Solar interactions with the Earth were the focus of a new partnership between NASA and Florida Power & Light, or FPL, signed in June. Kennedy and the state's largest electric utility teamed up to provide Florida residents and America's space program with new sources of "green power." The agreement will permit FPL to lease 60 acres of NASA Kennedy Space Center's approximately 140,000 acres for a solar photovoltaic power generation system. The facility will produce an estimated 10 megawatts of electrical power, which is enough energy to serve roughly 3,000 homes. As part of the agreement, FPL will build a separate one megawatt solar power facility at Kennedy that will support the electrical needs of the center. Groundbreaking for the one megawatt facility will be early in 2009.
The first major flight hardware pieces of the Ares I-X rocket started arriving in Florida in November for the inaugural test flight of the agency's next-generation launch system. The Ares I-X upper stage simulator and the forward skirt are being prepared for the targeted July 11, 2009 test flight. During the next few months, all of the additional hardware needed to complete the test vehicle will be delivered to Kennedy, beginning with a piece that simulates a fifth segment for the four-segment solid rocket booster and concluding with delivery of the complete motor set in January 2009.
The Ares I-X rocket is a combination of existing and simulator hardware that will resemble the Ares I crew launch vehicle in size, shape and weight. It will provide valuable data to guide the final design of the Ares I, which will launch astronauts in the Orion crew exploration vehicle. The test flight also will bring NASA one step closer to its exploration goals of returning humans to the moon for sustained exploration of the lunar surface and missions to destinations beyond.
In May, Kennedy Space Center awarded a contract for the construction of the Ares I mobile launcher platform for the Constellation Program. The new platform will be used in the assembly, testing and servicing of Ares I at existing Kennedy facilities. The space shuttle mobile launcher platform that will be used for Discovery's targeted February 2009 mission to the International Space Station will be turned over to the Constellation Program and modified for the Ares I-X test flight.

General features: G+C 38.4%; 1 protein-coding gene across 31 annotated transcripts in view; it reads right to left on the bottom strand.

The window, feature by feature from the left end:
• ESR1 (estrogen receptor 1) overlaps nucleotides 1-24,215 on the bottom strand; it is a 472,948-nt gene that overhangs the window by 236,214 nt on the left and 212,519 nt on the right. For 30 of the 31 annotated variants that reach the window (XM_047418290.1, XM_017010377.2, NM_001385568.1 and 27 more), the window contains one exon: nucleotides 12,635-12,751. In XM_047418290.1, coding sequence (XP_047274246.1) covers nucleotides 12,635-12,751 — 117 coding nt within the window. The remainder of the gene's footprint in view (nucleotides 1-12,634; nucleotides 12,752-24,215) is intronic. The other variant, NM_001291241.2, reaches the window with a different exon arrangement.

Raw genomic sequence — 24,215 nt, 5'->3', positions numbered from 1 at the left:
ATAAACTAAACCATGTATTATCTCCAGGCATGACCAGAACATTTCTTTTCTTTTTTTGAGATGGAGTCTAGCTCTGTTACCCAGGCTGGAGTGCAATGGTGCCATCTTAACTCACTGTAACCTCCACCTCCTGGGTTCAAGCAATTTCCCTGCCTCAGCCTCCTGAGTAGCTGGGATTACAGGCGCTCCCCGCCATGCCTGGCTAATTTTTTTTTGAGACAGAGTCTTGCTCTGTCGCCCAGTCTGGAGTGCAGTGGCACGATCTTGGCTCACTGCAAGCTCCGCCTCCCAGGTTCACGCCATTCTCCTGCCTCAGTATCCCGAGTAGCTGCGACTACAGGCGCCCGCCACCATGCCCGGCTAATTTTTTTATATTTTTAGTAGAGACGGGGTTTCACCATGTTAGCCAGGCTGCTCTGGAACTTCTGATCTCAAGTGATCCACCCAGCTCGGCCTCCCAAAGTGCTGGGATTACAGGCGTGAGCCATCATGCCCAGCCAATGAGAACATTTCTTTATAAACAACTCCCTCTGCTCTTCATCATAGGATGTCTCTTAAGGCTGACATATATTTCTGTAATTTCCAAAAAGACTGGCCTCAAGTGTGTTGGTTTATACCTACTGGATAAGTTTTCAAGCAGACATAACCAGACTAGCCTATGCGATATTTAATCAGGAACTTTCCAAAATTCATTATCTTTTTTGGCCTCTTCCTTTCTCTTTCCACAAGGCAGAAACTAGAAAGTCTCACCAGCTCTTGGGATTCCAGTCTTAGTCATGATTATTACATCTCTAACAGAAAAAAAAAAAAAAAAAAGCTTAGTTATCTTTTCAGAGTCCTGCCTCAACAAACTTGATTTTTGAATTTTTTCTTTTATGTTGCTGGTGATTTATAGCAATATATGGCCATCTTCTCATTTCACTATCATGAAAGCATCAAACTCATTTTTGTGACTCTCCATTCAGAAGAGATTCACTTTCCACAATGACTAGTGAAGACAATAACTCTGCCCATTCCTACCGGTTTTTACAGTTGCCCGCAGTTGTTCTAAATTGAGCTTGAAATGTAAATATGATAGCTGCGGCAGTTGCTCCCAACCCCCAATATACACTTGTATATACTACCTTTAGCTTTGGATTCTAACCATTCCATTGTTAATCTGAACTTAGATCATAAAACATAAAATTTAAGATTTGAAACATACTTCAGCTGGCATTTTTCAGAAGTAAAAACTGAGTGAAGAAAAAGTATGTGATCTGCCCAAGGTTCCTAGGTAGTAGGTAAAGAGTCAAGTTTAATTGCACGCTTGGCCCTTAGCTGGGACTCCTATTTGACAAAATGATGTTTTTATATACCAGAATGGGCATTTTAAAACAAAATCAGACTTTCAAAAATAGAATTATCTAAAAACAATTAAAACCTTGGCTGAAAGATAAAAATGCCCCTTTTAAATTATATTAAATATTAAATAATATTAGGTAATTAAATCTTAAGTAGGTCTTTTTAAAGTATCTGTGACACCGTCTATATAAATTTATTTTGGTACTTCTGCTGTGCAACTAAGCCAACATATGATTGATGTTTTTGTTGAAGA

After more than four decades of use, Kennedy's Launch Pad 39A sustained significant damage during the launch of space shuttle Discovery on May 31. It occurred to an area of the pad known as the flame trench. The damage was analyzed and repair by August. The fix is expected to last through the remainder of the space shuttle program.
Shortly after the repairs were complete, Tropical Storm Fay slowly made its way across the state. Although Kennedy was closed Aug. 19-21 because of heavy rain and wind, the center sustained minimal damage.
In May, NASA entered into two agreements to help the work force and regional economy with the transition from the Space Shuttle Program to the Constellation Program. Kennedy management singed a Space Act Agreement and renewed its partnership with the Economic Development Commission of Florida's Space Coast to strengthen, retain and expand Brevard County as the prime location for the aerospace industry. Then Kennedy management signed the center's first Space Act Agreement with the Brevard Workforce Development Board to help support existing and future missions at the space center.
The Space Gateway Support 10-year Joint Base Operations Services Contract ended Sept. 30. New contractors officially began the transition Oct. 1, resuming operations and services to the center.
For more information on NASA's Kennedy Space Center, visit:
For information about NASA and agency programs, visit:
// end //